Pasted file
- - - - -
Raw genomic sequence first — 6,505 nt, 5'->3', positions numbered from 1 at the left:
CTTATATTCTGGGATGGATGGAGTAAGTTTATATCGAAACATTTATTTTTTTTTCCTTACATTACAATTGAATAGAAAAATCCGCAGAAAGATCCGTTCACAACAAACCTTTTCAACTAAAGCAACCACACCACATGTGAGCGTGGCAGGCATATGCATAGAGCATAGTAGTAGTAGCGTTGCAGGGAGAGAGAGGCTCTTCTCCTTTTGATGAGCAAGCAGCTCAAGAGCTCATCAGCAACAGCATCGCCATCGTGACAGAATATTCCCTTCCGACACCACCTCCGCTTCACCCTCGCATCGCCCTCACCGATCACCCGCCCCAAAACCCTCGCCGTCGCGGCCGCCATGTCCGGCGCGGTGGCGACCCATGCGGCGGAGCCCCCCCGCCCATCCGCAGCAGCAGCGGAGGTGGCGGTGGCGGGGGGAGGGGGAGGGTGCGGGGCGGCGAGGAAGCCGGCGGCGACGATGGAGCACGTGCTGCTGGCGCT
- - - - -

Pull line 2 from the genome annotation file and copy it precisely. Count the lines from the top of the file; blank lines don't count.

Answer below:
CTTATATTCTGGGATGGATGGAGTAAGTTTATATCGAAACATTTATTTTTTTTTCCTTACATTACAATTGAATAGAAAAATCCGCAGAAAGATCCGTTCACAACAAACCTTTTCAACTAAAGCAACCACACCACATGTGAGCGTGGCAGGCATATGCATAGAGCATAGTAGTAGTAGCGTTGCAGGGAGAGAGAGGCTCTTCTCCTTTTGATGAGCAAGCAGCTCAAGAGCTCATCAGCAACAGCATCGCCATCGTGACAGAATATTCCCTTCCGACACCACCTCCGCTTCACCCTCGCATCGCCCTCACCGATCACCCGCCCCAAAACCCTCGCCGTCGCGGCCGCCATGTCCGGCGCGGTGGCGACCCATGCGGCGGAGCCCCCCCGCCCATCCGCAGCAGCAGCGGAGGTGGCGGTGGCGGGGGGAGGGGGAGGGTGCGGGGCGGCGAGGAAGCCGGCGGCGACGATGGAGCACGTGCTGCTGGCGCT